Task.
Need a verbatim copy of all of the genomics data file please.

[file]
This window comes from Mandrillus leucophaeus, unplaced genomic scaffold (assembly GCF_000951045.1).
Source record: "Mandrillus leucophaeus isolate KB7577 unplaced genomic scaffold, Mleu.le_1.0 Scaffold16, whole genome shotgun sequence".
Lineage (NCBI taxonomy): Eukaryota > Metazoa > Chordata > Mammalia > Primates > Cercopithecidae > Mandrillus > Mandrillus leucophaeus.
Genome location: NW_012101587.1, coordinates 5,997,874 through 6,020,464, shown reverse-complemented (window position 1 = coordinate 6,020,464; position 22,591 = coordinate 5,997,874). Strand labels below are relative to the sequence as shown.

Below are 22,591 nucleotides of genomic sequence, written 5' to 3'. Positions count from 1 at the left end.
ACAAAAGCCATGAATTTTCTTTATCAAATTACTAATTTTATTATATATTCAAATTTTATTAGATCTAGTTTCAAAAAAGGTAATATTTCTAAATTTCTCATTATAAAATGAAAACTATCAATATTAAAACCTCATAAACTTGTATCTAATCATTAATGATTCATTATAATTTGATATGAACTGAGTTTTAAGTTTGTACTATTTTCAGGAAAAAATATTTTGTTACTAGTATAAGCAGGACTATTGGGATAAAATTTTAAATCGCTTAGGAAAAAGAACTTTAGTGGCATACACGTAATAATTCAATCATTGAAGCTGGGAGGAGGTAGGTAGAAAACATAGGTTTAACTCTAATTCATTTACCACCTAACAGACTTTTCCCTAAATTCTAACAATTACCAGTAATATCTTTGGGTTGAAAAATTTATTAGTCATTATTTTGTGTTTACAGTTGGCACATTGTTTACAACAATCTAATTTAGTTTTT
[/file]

This window comes from Mandrillus leucophaeus, unplaced genomic scaffold (assembly GCF_000951045.1).
Source record: "Mandrillus leucophaeus isolate KB7577 unplaced genomic scaffold, Mleu.le_1.0 Scaffold16, whole genome shotgun sequence".
Lineage (NCBI taxonomy): Eukaryota > Metazoa > Chordata > Mammalia > Primates > Cercopithecidae > Mandrillus > Mandrillus leucophaeus.
Genome location: NW_012101587.1, coordinates 5,997,874 through 6,020,464, shown reverse-complemented (window position 1 = coordinate 6,020,464; position 22,591 = coordinate 5,997,874). Strand labels below are relative to the sequence as shown.

Below are 22,591 nucleotides of genomic sequence, written 5' to 3'. Positions count from 1 at the left end.
ACAAAAGCCATGAATTTTCTTTATCAAATTACTAATTTTATTATATATTCAAATTTTATTAGATCTAGTTTCAAAAAAGGTAATATTTCTAAATTTCTCATTATAAAATGAAAACTATCAATATTAAAACCTCATAAACTTGTATCTAATCATTAATGATTCATTATAATTTGATATGAACTGAGTTTTAAGTTTGTACTATTTTCAGGAAAAAATATTTTGTTACTAGTATAAGCAGGACTATTGGGATAAAATTTTAAATCGCTTAGGAAAAAGAACTTTAGTGGCATACACGTAATAATTCAATCATTGAAGCTGGGAGGAGGTAGGTAGAAAACATAGGTTTAACTCTAATTCATTTACCACCTAACAGACTTTTCCCTAAATTCTAACAATTACCAGTAATATCTTTGGGTTGAAAAATTTATTAGTCATTATTTTGTGTTTACAGTTGGCACATTGTTTACAACAATCTAATTTAGTTTTT